Kirkoswald Parish Church

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Kirkoswald Parish Church
55°19′44″N 4°46′35″W / 55.3288°N 4.7765°W / 55.3288; -4.7765Coordinates: 55°19′44″N 4°46′35″W / 55.3288°N 4.7765°W / 55.3288; -4.7765
Denomination Church of Scotland
Churchmanship Ministers and Elders in C of S
Website [1]
Administration
Parish Kirkoswald
Presbytery Ayr
Clergy
Minister(s) Vacant since February 3rd 2013

Kirkoswald Parish Church is located in the small village of Kirkoswald (on the A77 road), South Ayrshire, Scotland. It is a parish church in the Church of Scotland.

The church is unusual in that its design was, at the very least, strongly influenced by Robert Adam, one of Scotland's outstanding architects. He was working at the time on his masterpiece, Culzean Castle, and there are many Adam features about the church. It was built in 1777 and is essentially unchanged since. A fire in 1997 was confined within the ducted central heating system, and when that was being removed, wet rot, dry rot and plaster fungus were discovered. The building underwent a substantial renovation at that time, but the interior of the church was restored with only minor changes. The church was fortunate in being able to call on the architectural historians working at Culzean, and the colour scheme is now as close to the original as could be achieved.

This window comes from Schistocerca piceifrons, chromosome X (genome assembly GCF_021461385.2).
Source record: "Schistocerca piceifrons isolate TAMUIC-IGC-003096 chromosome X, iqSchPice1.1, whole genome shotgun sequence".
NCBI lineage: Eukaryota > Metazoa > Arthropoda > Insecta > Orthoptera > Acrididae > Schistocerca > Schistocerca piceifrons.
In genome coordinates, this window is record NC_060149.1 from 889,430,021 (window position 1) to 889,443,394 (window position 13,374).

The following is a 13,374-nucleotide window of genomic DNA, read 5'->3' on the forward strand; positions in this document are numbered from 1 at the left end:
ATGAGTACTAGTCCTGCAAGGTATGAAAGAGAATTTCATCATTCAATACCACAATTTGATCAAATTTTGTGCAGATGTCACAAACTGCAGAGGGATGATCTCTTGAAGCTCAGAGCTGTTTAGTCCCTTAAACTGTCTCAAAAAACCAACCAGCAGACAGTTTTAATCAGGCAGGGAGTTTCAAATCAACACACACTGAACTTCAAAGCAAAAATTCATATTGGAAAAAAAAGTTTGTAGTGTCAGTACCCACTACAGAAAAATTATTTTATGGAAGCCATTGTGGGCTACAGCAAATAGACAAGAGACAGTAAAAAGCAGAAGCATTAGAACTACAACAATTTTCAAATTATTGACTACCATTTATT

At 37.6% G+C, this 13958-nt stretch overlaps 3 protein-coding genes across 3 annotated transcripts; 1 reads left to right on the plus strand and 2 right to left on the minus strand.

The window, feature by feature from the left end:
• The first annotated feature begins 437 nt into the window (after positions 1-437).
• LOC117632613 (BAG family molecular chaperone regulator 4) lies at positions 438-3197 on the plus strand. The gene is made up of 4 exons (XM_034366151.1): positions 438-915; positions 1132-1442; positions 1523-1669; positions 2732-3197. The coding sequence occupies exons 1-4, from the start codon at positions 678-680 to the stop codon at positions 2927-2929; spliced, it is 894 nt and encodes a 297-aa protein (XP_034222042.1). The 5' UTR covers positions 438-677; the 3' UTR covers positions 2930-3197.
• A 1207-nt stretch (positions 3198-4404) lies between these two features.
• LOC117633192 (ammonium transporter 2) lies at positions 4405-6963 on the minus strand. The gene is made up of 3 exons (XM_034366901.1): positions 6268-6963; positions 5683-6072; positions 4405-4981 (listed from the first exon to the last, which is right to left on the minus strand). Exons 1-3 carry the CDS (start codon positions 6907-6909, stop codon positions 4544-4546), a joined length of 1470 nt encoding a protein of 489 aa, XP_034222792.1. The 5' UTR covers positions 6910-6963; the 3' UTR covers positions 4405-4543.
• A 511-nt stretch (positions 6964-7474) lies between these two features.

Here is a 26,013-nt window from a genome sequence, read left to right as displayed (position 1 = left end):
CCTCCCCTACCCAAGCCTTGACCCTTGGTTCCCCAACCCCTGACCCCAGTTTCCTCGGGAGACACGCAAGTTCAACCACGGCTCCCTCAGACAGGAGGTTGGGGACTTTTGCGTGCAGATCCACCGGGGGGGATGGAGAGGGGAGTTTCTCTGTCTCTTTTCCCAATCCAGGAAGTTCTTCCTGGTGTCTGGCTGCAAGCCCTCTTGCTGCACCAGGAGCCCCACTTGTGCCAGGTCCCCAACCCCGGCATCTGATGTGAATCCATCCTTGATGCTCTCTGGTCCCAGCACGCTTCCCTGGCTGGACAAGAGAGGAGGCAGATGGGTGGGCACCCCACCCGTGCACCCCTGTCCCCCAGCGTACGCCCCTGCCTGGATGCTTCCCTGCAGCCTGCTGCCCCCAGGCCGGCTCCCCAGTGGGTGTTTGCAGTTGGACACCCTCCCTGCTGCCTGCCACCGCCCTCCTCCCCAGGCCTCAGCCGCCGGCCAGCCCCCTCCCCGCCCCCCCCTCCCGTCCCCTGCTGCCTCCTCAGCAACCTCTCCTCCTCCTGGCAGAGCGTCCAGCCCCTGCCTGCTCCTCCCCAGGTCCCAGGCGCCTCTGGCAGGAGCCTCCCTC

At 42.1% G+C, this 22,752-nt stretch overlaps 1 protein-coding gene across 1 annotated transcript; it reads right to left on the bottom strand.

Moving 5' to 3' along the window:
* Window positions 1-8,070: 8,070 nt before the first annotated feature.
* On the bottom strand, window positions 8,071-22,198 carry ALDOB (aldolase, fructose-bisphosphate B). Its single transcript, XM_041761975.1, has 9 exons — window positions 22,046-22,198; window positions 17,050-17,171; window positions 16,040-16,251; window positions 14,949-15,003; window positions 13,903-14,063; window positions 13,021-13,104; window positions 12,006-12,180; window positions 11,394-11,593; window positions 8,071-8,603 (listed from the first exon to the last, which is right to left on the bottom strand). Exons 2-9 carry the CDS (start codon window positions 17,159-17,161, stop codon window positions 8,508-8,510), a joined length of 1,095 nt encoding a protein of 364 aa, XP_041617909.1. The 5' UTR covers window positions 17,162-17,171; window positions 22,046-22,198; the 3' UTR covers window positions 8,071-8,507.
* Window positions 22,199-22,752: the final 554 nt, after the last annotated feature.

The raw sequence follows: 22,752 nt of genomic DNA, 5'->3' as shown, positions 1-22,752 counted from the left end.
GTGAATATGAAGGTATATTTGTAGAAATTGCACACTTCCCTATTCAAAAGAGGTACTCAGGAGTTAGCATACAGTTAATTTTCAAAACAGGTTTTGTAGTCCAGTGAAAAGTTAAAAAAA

This church was built as a replacement for an older church—built around 1220—the ruins of which are still visible in the village, in the middle of the old graveyard (55°19′48″N 4°46′40″W / 55.3300°N 4.7779°W / 55.3300; -4.7779 (Remains of Kirk Oswald)). The graveyard has a number of interesting graves, mainly because of the strong links with Robert Burns, whose mother (Agnes Broun) came from this village. The poet also spent around 9 months in the village in 1776, when he was 17, and most of the characters in his poem "Tam o' Shanter" are based on local people whose graves are in the old kirkyard and are suitably marked. One noteworthy grave not linked to Burns work is that of Scipio Kennedy, a black African slave who was brought to Scotland in 1702 and lived on the Culzean estate, and given his freedom in 1725.[1]

The church, which is linked with Fisherton Parish Church, is without a minister since the retiral of Arrick Wilkinson at the beginning of February 2013.

References[edit]

  1. ^ "Dig for freed slave's castle home". BBC News Glasgow and West. BBC. 26 October 2007. Retrieved 29 December 2014. 

See also[edit]